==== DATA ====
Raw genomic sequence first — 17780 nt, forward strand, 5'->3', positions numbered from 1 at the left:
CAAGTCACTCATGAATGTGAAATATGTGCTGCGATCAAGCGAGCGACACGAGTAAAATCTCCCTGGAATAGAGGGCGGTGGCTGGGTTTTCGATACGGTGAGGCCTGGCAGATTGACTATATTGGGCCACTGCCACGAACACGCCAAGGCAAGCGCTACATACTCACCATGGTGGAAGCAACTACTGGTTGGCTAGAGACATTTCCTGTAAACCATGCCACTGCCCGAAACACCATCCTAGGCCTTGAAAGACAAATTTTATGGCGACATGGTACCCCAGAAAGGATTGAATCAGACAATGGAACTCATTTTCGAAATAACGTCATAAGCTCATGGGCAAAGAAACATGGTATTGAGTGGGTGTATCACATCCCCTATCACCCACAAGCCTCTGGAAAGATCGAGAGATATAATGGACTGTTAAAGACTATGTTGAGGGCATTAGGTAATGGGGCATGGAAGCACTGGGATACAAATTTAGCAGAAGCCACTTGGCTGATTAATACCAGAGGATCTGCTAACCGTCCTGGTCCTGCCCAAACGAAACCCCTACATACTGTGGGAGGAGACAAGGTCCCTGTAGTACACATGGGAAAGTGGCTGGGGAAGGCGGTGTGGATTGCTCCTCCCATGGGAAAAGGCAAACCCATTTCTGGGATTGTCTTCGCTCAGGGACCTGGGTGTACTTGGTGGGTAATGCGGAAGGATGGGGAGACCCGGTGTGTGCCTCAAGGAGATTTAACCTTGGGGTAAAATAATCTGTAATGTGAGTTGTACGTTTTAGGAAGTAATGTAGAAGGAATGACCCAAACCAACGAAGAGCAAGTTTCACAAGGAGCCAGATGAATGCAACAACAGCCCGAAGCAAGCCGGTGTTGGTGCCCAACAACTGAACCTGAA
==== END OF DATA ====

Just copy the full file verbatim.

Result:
Raw genomic sequence first — 17780 nt, forward strand, 5'->3', positions numbered from 1 at the left:
CAAGTCACTCATGAATGTGAAATATGTGCTGCGATCAAGCGAGCGACACGAGTAAAATCTCCCTGGAATAGAGGGCGGTGGCTGGGTTTTCGATACGGTGAGGCCTGGCAGATTGACTATATTGGGCCACTGCCACGAACACGCCAAGGCAAGCGCTACATACTCACCATGGTGGAAGCAACTACTGGTTGGCTAGAGACATTTCCTGTAAACCATGCCACTGCCCGAAACACCATCCTAGGCCTTGAAAGACAAATTTTATGGCGACATGGTACCCCAGAAAGGATTGAATCAGACAATGGAACTCATTTTCGAAATAACGTCATAAGCTCATGGGCAAAGAAACATGGTATTGAGTGGGTGTATCACATCCCCTATCACCCACAAGCCTCTGGAAAGATCGAGAGATATAATGGACTGTTAAAGACTATGTTGAGGGCATTAGGTAATGGGGCATGGAAGCACTGGGATACAAATTTAGCAGAAGCCACTTGGCTGATTAATACCAGAGGATCTGCTAACCGTCCTGGTCCTGCCCAAACGAAACCCCTACATACTGTGGGAGGAGACAAGGTCCCTGTAGTACACATGGGAAAGTGGCTGGGGAAGGCGGTGTGGATTGCTCCTCCCATGGGAAAAGGCAAACCCATTTCTGGGATTGTCTTCGCTCAGGGACCTGGGTGTACTTGGTGGGTAATGCGGAAGGATGGGGAGACCCGGTGTGTGCCTCAAGGAGATTTAACCTTGGGGTAAAATAATCTGTAATGTGAGTTGTACGTTTTAGGAAGTAATGTAGAAGGAATGACCCAAACCAACGAAGAGCAAGTTTCACAAGGAGCCAGATGAATGCAACAACAGCCCGAAGCAAGCCGGTGTTGGTGCCCAACAACTGAACCTGAA